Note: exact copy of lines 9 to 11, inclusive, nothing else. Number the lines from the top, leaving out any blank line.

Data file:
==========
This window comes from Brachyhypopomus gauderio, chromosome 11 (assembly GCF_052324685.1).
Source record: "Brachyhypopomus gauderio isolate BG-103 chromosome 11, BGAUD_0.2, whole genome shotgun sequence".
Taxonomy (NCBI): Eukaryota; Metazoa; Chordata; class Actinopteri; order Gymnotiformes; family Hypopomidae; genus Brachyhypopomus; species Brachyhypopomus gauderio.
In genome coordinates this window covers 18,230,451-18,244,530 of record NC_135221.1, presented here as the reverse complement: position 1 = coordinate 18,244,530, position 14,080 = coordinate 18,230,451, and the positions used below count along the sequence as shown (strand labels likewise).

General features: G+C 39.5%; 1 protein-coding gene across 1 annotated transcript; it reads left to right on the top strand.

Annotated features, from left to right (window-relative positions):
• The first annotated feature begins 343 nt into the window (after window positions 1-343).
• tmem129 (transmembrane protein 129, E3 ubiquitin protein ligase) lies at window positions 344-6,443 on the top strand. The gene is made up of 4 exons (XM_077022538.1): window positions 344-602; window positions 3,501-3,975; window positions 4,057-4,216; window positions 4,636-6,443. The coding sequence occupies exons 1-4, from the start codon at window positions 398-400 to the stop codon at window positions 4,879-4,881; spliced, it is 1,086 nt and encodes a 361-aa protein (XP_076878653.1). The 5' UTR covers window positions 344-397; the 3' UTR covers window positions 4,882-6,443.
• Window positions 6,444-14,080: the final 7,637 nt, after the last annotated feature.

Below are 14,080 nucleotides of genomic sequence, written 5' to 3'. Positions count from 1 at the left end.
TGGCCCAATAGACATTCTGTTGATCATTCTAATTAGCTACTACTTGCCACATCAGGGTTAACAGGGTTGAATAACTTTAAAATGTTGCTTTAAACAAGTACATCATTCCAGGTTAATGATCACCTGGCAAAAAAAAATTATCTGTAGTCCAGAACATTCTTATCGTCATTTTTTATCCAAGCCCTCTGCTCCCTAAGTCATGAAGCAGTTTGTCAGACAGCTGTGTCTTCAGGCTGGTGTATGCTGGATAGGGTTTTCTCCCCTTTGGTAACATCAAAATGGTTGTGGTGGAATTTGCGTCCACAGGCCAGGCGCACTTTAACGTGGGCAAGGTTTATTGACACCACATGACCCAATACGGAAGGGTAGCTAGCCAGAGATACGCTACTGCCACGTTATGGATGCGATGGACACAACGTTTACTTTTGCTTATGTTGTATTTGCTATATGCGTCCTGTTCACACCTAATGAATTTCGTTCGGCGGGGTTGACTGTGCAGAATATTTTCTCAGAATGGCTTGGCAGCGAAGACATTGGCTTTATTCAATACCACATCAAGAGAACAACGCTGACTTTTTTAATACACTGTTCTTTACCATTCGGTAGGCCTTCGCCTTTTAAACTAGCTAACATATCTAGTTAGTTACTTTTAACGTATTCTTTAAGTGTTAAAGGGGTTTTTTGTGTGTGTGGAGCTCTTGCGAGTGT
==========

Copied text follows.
• Window positions 6,444-14,080: the final 7,637 nt, after the last annotated feature.

Below are 14,080 nucleotides of genomic sequence, written 5' to 3'. Positions count from 1 at the left end.
TGGCCCAATAGACATTCTGTTGATCATTCTAATTAGCTACTACTTGCCACATCAGGGTTAACAGGGTTGAATAACTTTAAAATGTTGCTTTAAACAAGTACATCATTCCAGGTTAATGATCACCTGGCAAAAAAAAATTATCTGTAGTCCAGAACATTCTTATCGTCATTTTTTATCCAAGCCCTCTGCTCCCTAAGTCATGAAGCAGTTTGTCAGACAGCTGTGTCTTCAGGCTGGTGTATGCTGGATAGGGTTTTCTCCCCTTTGGTAACATCAAAATGGTTGTGGTGGAATTTGCGTCCACAGGCCAGGCGCACTTTAACGTGGGCAAGGTTTATTGACACCACATGACCCAATACGGAAGGGTAGCTAGCCAGAGATACGCTACTGCCACGTTATGGATGCGATGGACACAACGTTTACTTTTGCTTATGTTGTATTTGCTATATGCGTCCTGTTCACACCTAATGAATTTCGTTCGGCGGGGTTGACTGTGCAGAATATTTTCTCAGAATGGCTTGGCAGCGAAGACATTGGCTTTATTCAATACCACATCAAGAGAACAACGCTGACTTTTTTAATACACTGTTCTTTACCATTCGGTAGGCCTTCGCCTTTTAAACTAGCTAACATATCTAGTTAGTTACTTTTAACGTATTCTTTAAGTGTTAAAGGGGTTTTTTGTGTGTGTGGAGCTCTTGCGAGTGT